The Remote Workspace Revolution

July 10, 2023

The Remote Workspace Revolution

Not so long ago, the average working professional would commute to the same office space five days a week to collaborate with other employees in person. This standard workplace model has long remained the norm and not the exception, but several developments in recent years have pushed the future of work in a totally different direction. It’s the sudden rise of remote work, rapidly eclipsing the traditional employment landscape.

A remote workspace is any environment an employee utilizes to perform their daily tasks from a location outside the primary office. This can be a living room, hotel, or even a local coffee shop down the street. Equipped with a computer and basic internet, remote workers clock in from anywhere, receive correspondence or workflow directions through email, text messages, or secure communications platforms like Slack , and meet “face-to-face” using video conferencing platforms like Zoom.

The COVID-19 pandemic was a key impetus for the rise of remote work in America and globally. Stay-at-home orders, lockdowns, and other containment strategies saw many employees either quit their jobs outright or transfer into remote work roles to stop the spread of the virus. At the same time, much-improved video conferencing technology, workflow management apps, and other digital tools helped facilitate this transition by making it easier than ever to coordinate tasks between remote teams from virtually any location.

Keep reading to learn more about working a remote job, including what to expect, tips for designing a comfortable remote work environment, and how to overcome the challenges remote workers encounter.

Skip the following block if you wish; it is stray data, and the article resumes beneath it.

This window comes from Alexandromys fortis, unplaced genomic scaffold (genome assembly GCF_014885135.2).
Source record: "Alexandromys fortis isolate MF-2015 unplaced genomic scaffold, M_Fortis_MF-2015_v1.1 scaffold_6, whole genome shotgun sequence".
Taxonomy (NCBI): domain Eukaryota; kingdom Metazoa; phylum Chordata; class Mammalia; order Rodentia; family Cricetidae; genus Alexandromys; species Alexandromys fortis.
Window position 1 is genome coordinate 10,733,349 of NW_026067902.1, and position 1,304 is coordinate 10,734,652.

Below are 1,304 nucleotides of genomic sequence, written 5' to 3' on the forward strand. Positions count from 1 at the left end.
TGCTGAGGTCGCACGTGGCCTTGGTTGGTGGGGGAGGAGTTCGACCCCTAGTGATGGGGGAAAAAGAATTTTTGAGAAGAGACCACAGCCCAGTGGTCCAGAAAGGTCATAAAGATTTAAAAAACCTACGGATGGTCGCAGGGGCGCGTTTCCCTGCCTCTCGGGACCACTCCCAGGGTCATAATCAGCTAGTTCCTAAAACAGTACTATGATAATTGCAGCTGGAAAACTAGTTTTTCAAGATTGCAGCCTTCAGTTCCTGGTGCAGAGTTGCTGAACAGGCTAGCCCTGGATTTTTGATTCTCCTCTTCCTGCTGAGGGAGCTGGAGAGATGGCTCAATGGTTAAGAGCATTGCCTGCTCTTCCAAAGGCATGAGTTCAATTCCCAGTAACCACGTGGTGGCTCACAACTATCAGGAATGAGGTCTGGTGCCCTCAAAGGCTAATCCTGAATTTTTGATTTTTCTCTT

Types of Remote Workspaces

With a laptop and WiFi access, almost any environment can be transformed into a remote workspace. Finding the right surroundings for your remote job depends entirely on personal preferences and the privacy or quiet you require. Here are some common types of remote workspaces.

Home Office

Working from home is the most desirable choice for many remote employees. This convenient option eliminates the need for commuting and provides a controlled environment where you can keep distractions to a minimum. For many, working from a remote office at home offers enormous flexibility, making it much easier to achieve the perfect work-life balance.

Coworking Spaces

This remote workspace resembles a traditional office without dress codes or strict company culture. Instead, a coworking space provides a comfortable, semi-casual setting for remote employees from various backgrounds and companies to work in a shared office. This is a sensible option for people who prefer working outside the home but need access to reliable internet, copiers, fax machines, and other equipment.

Cafes, Public Spaces, and Other Remote Locations

Employees may also work remotely from public spaces like cafes, parks, or restaurant patios. Libraries are ideal settings for remote work, as they provide a quiet environment without interruptions to focus on work and easy access to bathroom facilities.

For those who like to travel, working remotely from hotel rooms is another popular approach, and many accommodations offer private rooms for video meetings, access to copy machines or other remote work essentials.

Pros and Cons of Remote Workspaces

Some people share different experiences when they switch to a remote workplace. While working remotely has numerous advantages, some downsides are worth exploring. Here are some pros and cons for consideration when becoming a remote worker.